Link to What's New This Week CRMJ 352: Law and Social Change.

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Law and Social Change Preparations
Spring 2004

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California State University, Dominguez Hills
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Created: July 27, 2003
Latest Update: April 22, 2004

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Site Teaching Modules CRMJ 352: Law and Social Change
You will be held accountable for purposes of grading for the readings and exercises listed here. There will be no "testing." That means that you will not have to live in anxious anticipation of what we will ask and how much you will have to know. Instead, we will provide weekly discussion questions, lectures, essays, and concepts we feel that you should know as a result of having taken this course. You will assure us of that learning and receive your grade for the questions and concepts about which you choose to write and talk with us. In addition you will find detailed explanations and examples on our grading policies in the first week's reading.

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Week 15: Week of April 25, 2004

    Topic:The Future

    Preparatory Readings:

    • Special Note: Monday, April 26th through Wednesday, May 5th, the second mandatory meeting will take place. If you have not signed up for a meeting date/time, please see me ASAP. Be sure to bring your journal and other evidence of learning. Keep in mind that these meetings are very brief. Don't be a NO SHOW!
    • Arrigo. Social Justice, Criminal Justice - Chapter 13 .
    • Mann and Zatz. Images of Color, Images of Crime -- Chapters 22.
    • Metaphor and Theory. Read the Blind Men and the Elephant fable. Think about how it relates to this course.

    Lecture related links:

    Concepts/individuals to be covered:

    • criminal justice and social justice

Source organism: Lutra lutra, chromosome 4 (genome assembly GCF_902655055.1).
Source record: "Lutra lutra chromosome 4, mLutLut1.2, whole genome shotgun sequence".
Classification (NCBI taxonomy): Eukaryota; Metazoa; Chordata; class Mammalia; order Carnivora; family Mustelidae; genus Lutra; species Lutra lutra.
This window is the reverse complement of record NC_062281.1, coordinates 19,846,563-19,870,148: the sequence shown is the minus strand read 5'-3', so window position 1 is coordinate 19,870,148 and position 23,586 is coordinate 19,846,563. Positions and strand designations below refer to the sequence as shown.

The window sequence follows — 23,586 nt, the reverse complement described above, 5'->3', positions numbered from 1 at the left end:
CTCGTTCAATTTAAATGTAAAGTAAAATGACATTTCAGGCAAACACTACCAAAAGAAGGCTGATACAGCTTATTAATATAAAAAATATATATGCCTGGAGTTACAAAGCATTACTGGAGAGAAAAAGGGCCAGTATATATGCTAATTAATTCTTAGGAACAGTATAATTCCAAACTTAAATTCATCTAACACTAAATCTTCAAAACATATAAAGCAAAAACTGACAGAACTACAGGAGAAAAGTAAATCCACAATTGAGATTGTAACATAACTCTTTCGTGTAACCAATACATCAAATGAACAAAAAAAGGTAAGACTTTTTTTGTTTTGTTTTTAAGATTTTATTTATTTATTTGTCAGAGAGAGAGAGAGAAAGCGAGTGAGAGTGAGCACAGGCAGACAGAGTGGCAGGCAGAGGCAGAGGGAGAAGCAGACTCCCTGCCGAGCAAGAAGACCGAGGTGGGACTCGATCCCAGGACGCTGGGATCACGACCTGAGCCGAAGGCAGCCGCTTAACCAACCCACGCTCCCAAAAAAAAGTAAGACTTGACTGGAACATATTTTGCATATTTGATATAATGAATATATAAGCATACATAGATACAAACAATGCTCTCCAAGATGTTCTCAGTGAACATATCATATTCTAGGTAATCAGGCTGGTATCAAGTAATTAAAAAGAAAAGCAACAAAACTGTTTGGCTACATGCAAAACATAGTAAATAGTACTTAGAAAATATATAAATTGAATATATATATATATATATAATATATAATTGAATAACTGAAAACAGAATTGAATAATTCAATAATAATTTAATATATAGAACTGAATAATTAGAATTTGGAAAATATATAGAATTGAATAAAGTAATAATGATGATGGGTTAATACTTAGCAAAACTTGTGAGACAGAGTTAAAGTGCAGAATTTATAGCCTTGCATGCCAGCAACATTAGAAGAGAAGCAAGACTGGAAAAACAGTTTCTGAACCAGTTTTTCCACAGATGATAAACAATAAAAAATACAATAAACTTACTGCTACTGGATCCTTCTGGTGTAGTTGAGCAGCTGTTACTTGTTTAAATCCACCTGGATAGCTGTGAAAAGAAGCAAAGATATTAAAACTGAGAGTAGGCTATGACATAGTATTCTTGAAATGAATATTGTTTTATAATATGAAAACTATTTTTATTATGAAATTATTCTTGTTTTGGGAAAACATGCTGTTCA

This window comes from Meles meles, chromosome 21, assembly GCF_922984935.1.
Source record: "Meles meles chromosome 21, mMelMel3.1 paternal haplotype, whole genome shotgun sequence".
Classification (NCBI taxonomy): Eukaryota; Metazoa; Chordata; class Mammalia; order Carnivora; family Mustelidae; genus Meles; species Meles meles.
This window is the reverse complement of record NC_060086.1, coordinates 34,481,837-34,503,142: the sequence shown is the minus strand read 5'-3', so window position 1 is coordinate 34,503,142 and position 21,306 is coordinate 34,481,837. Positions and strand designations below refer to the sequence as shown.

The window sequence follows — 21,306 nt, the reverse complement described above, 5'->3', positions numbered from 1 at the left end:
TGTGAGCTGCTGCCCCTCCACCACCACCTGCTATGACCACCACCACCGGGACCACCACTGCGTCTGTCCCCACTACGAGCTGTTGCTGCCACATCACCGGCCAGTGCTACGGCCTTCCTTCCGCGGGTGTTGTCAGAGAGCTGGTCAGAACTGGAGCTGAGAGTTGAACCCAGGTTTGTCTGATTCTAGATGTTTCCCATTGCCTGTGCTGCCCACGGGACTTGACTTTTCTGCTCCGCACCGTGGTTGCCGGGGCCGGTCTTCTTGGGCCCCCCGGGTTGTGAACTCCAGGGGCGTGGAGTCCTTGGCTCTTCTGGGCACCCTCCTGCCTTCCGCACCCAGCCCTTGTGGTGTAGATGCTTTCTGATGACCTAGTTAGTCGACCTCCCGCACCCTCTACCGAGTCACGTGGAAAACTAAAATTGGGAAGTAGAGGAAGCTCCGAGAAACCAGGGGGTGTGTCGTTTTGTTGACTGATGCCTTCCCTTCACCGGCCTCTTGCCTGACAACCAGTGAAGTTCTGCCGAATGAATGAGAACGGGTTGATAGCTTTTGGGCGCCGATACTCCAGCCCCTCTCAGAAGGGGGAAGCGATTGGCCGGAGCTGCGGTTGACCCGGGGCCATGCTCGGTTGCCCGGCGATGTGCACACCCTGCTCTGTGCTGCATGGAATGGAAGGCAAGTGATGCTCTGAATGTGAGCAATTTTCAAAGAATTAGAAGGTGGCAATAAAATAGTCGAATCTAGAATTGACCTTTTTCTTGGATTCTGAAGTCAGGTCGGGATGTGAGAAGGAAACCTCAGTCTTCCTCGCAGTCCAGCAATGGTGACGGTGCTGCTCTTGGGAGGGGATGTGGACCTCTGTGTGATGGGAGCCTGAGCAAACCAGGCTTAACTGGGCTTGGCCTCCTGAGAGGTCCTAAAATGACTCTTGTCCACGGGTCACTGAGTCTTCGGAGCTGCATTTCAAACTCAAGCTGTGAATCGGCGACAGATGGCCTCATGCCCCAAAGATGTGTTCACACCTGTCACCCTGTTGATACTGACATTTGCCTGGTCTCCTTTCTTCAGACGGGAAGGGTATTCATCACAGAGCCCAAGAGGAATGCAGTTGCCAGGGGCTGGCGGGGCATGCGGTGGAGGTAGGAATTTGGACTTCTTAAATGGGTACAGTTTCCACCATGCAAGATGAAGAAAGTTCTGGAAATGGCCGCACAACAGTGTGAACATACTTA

• critical social justice
    • short-term vs. long-term solutions

    Discussion Questions:

    1. Why do juvenile and criminal justice programs need to be sensitive to cultural and gender differences in the populations they serve? Specify what programs should be different. Why? (from M&Z). 2)

    2. Do you share Mann & Zatz's conclusion of a "fragile future"? Why or why not.

    3. What are the basic differences between critical social justice and criminal justice practices? (Arrigo, p. 271, Q. 6).

    4. If you could change something within the criminal justice apparatus so that the system was more consistent with critical social justice principles, what would it be? Why. (Arrigo, p. 271, Q.7).

    Suggested Creative Measures:

    • Examine how various writers from a diversity of disciplines and fields discuss the future. Are they optimistic or pessimistic? Why.
    • What is the mass media's images of the future? Why.
    • Read one of the recommended books listed below on the future.

    Recommended Readings:

    • George Ritzer. The McDonaldization of Society.
    • Gordon Fellman. . Rambo and the Dalai Lama: The Compulsion to Win and Its Threat to Human Survival.
    • Jurgen Habermas. Between Facts and Norms.
    • Charles Derber. People Before Profit.
    • Paul Klugman. The Great Unraveling: Losing Our Way in the New Century.
    • Michael Moore. Dude, Where's My Country?

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